“However, the name survived. Even on Edo Era maps you can see references to the Toshima District. And these days, it’s one of the 23 Special Ward of Tōkyō. Good for it.”— marky star
I totally just quoted myself.
For no good reason.
Right then, let’s get started.
Recently I’ve shifted direction towards the northern part of Tōkyō. We’ve touched on the holdings of the Toshima clan quite a bit recently, haven’t we? Shakujii, Nerima, and Itabashi – I covered Ikebukuro a while ago. Up until this point, I’ve been referring to a certain administrative area called 豊島郡 or 豊嶋郡 Toshima-gun Toshima District.
As a real political entity, it seems that the Toshima district is quite ancient. From times immemorial (take that with a grain of salt) the etymology has been consistent. The bay* had a number of undeveloped, natural inlets that meandered well into the interior of what became Edo. Left unchecked, natural channels of water may merge with other natural channels of water and result in island-like formations. This is exactly what happened in this area. In fact, numerous “islands” were formed; one might say there was a proverbial “abundance of islands.”
豊 to richness, abundance
島, 嶋 shima islands
The kanji 豊 to/toyo is a really auspicious character. It’s “nobility ranking” is off the meters**. Given our previouos encounters with ateji in old place names, take that with a grain of salt.
Anyways… the Toshima area is first attested in the 700’s. At the turn of the century (1000’s), the 秩父氏 Chichibu clan (a branch of the Taira) was granted influence over the area by the Imperial court. The branch of Chichibu in Toshima took the name of their fief and became an independent clan***. They maintained dominion over the area until the 1400’s when Ōta Dōkan stepped up and slapped their dicks out of their hands and face-fucked them full-force with the giant phallus that was the Sengoku Era.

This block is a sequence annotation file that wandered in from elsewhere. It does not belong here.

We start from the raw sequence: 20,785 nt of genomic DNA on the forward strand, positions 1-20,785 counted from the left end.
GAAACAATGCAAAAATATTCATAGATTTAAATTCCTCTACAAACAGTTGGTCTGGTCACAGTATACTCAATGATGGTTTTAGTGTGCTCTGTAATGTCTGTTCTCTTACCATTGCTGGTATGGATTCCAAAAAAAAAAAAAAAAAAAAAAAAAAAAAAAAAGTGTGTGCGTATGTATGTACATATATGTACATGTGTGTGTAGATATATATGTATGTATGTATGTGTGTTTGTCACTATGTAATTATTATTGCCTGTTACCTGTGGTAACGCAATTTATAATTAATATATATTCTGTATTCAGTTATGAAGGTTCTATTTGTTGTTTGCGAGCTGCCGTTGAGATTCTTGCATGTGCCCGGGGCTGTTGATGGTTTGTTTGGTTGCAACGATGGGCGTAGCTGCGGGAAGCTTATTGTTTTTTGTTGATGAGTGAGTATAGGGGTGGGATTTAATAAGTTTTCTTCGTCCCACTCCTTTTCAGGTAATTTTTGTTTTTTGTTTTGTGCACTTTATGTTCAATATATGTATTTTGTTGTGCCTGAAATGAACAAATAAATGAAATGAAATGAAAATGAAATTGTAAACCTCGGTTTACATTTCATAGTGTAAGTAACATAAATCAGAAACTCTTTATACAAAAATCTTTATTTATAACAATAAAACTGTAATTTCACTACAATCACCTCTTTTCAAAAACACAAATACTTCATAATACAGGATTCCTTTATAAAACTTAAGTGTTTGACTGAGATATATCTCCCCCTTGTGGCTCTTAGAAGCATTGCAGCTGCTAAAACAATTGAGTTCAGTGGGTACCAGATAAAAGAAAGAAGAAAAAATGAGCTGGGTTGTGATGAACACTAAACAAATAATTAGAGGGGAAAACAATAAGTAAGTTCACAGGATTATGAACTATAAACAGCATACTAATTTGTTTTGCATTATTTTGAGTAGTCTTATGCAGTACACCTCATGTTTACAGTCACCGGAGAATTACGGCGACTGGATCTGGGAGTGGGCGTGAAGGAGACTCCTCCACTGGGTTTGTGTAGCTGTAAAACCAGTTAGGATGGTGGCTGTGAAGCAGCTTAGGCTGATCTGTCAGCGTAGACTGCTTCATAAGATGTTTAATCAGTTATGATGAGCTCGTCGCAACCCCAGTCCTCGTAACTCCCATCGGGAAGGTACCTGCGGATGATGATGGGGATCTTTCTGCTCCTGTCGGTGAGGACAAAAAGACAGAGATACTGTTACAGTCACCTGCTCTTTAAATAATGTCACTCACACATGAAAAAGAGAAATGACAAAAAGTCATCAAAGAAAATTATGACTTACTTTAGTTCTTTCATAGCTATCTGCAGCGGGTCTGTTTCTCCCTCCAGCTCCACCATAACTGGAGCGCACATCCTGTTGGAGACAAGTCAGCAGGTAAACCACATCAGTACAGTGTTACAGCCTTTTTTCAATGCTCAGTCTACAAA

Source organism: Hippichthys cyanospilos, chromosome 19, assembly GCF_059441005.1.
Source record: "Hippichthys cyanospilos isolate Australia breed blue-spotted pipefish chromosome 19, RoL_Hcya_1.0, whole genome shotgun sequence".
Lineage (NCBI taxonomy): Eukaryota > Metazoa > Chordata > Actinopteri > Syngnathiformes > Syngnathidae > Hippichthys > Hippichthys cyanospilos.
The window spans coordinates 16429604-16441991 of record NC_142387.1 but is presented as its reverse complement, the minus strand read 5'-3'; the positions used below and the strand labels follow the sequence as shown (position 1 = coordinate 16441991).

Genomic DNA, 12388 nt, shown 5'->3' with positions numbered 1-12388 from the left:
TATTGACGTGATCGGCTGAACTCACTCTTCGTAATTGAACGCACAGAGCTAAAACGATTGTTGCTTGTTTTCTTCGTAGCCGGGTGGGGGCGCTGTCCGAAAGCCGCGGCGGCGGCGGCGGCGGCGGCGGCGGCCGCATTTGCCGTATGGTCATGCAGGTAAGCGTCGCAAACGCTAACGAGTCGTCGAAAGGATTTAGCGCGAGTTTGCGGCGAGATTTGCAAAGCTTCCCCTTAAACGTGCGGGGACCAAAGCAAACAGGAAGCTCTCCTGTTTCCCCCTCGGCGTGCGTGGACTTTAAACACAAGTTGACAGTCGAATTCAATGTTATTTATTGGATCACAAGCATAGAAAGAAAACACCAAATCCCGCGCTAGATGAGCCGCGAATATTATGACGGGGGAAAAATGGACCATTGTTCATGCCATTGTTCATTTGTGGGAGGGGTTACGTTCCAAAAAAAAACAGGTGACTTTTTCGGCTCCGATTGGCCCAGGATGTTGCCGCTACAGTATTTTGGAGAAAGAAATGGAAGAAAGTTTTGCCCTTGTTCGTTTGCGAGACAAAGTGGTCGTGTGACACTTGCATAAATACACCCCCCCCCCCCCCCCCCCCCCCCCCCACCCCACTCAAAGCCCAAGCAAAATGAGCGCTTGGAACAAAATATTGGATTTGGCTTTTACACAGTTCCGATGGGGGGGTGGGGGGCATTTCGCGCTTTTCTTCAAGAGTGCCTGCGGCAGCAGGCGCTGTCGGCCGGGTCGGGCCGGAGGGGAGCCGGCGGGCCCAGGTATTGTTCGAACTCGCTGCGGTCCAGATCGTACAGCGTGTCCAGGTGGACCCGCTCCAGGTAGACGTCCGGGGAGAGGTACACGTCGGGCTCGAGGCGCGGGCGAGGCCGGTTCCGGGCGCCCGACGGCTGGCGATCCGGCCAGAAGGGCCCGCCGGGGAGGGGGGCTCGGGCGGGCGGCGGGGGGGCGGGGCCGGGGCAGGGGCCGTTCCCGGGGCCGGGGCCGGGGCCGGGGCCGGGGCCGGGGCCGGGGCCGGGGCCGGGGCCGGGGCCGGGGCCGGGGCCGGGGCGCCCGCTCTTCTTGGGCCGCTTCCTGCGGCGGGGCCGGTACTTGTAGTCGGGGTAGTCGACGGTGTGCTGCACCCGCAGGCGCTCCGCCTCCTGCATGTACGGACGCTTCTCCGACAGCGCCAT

There were four major clans operating in the area:
豊島氏 the Toshima
渋谷氏 the Shibuya (vassal)
葛西氏 the Kasai (vassal)
江戸氏 the Edo (vassal)
There are place names derived from all of these clans still extant in Tōkyō today
Ōta Dōkan’s actions disrupted the old status quō and throughout the Muromachi Period the area was unstable. However, the district did not collapse or disappear.
The city of Edo was just one of many small cities in the district. Before the arrival of the Tokugawa, the district had been divided into two distinct areas, 北豊島郡 Kita Toshima-gun North Toshima and 南豊島郡 Minami Toshima-gun South Toshima. More about Kita Toshima later this week.
After the arrival of the Tokugawa, much of South Toshima fell under direct rule of the shougun as part of the city of Edo. The remaining areas of district continued to exist as an administrative unit separate from the city of Edo – part of 武蔵国 Musashi no Kuni Musashi Province. In 1868, the Emperor entered Edo Castle and Edo’s name was changed to Tōkyō. The boundary of the new city was different from the shōgun’s capital. The Edo Era Toshima District was incorporated into the new city limits. In 1878, the district was abolished when the new system of 区 ku wards was implemented in Tōkyō. But a district called 北豊島郡 Kita Toshima-gun North Toshima District continued to exist until 1932. An official ward called 豊島区 Toshima-ku Toshima Ward was created that year when all of the districts of Tōkyō were abolished. The 北 kita (north) part of 北豊島 Kita Toshima wasn’t thrown out altogether… and we’ll talk about that missing 北 tomorrow.
* At this point we can’t even say Edo Bay, let alone Tōkyō Bay. It was just “the bay.”
** The so-called second great unifier of Japan, 豊臣秀吉 Toyotomi Hideyoshi, received his 豊-name from the imperial court in 1586. It brought potential lasting prestige to him and his newly founded clan, BUT…. use of the kanji in names and place names declined after the rise of the Tokugawa. And take THAT with a grain of salt, too!
*** I mentioned the Toshima clan in the recent articles about Shakujii and Nerima.